Fear of a Black Nation
Race, Sex, and Security in Sixties Montreal
In the 1960s, Montreal was a hotbed of radical politics that attracted Black and Caribbean figures such as C.L.R. James, Walter Rodney, Mariam Makeba, Stokely Carmichael, Rocky Jones, and Édouard Glissant. It was also a place where the ideas of Frantz Fanon, Aimé Césaire, and Malcolm X circulated alongside those of Karl Marx, Jean-Paul Sartre, and Simone de Beauvoir. During this period of global upheaval and heightened Canadian and Quebec nationalism, Montreal became a central site of Black and Caribbean radical politics.
Situating Canada within the Black radical tradition and its Caribbean radical counterpart, Fear of a Black Nation paints a history of Montreal and the Black activists who lived in, sojourned in, or visited the city and agitated for change. Drawing on Saidiya Hartman’s conception of slavery’s afterlife and what David Austin describes as biosexuality – a deeply embedded fear of Black self-organization and interracial solidarity – Fear of a Black Nation argues that the policing and surveillance of Black lives today is tied to the racial, including sexual, codes and practices and the discipline and punishment associated with slavery.
As meditation on Black radical politics and state security surveillance and repression, Fear of a Black Nation combines theoretical and philosophical inquiry with literary, oral, and archival sources to reflect on Black political organizing. In reflecting on Black self-organization and historic events such as the Congress of Black Writers and the Sir George Williams Affair, the book ultimately poses the question: what can past freedom struggles teach us about the struggle for freedom today?
Featuring two new interviews with the author and a new preface, this expanded second edition enriches the political and theoretical conversation on Black organising and movement building in Canada and internationally. As the Black Lives Matter and abolition movements today popularize calls to disarm and defund the police and to abolish prisons, Fear of a Black Nation provides an invaluable reflection on the policing of Black activism and a compelling political analysis of social movements and freedom struggles that is more relevant now than ever.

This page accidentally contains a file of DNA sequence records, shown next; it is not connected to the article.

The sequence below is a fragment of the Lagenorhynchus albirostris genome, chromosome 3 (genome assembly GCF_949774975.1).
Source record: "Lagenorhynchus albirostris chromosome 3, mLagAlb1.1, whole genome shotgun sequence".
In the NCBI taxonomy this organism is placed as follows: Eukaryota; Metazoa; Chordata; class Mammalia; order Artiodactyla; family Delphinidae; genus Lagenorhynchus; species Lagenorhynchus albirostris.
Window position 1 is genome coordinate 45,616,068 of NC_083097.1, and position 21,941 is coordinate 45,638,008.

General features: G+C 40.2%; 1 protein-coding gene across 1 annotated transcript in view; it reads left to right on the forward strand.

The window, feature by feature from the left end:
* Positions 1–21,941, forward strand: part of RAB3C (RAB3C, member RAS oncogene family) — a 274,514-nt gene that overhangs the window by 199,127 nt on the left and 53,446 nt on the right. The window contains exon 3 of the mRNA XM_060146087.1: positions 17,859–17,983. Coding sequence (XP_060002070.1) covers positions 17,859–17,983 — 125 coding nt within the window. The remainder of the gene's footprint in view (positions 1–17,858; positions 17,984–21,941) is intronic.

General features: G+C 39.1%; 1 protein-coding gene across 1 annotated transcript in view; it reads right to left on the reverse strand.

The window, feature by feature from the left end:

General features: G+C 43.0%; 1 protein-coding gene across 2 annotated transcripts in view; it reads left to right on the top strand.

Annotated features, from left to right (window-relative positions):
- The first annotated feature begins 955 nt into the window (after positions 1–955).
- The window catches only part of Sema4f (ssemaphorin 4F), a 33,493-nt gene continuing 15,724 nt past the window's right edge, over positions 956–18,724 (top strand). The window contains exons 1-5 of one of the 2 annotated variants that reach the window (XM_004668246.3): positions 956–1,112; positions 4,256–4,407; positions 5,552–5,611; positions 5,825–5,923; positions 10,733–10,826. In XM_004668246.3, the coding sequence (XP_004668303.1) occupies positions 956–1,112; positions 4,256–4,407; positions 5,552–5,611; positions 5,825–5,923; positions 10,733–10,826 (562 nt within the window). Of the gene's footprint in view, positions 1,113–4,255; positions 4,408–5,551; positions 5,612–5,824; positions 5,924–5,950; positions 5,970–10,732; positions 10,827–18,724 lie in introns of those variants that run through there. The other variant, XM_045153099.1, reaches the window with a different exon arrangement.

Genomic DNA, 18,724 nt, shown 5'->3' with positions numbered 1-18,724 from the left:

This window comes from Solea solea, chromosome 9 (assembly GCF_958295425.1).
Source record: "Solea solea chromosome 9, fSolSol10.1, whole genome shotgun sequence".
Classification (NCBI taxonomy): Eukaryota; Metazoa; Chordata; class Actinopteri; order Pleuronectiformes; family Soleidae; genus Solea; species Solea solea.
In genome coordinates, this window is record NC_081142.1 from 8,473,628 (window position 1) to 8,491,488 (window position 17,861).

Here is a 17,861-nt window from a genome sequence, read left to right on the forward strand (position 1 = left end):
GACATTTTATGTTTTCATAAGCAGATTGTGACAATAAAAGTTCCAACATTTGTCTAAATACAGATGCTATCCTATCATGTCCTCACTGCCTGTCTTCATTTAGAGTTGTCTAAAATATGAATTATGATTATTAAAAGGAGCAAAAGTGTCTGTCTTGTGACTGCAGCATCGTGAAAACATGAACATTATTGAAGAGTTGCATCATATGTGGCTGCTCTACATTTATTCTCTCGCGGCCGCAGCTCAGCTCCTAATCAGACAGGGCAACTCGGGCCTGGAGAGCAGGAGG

- Winner, Casa de las Americas Prize in Caribbean Literature in English or Creole 2014
"Fear of a Black Nation is a powerful reclaiming of the history of radical Black organizing in 1960s Montreal and an insightful analysis of its global ramifications … This book makes a major contribution to the fields of Black history and political studies; it also challenges conventional and left race-blind readings of the histories of Quebec and Canada."- Sunera Thobani, professor, Department of Asian Studies, University of British Columbia
"At the heart of this big-hearted book is Austin’s insistence on history, or as he puts it, the 'lived experience of Blacks,' against silence and the abstractions or chimeras of ideology. Readers will learn much about Canada’s Black history here, but they will also learn about why it matters to everyone."- Karen Dubinsky, professor, Department of Global Development Studies/History, Queen's University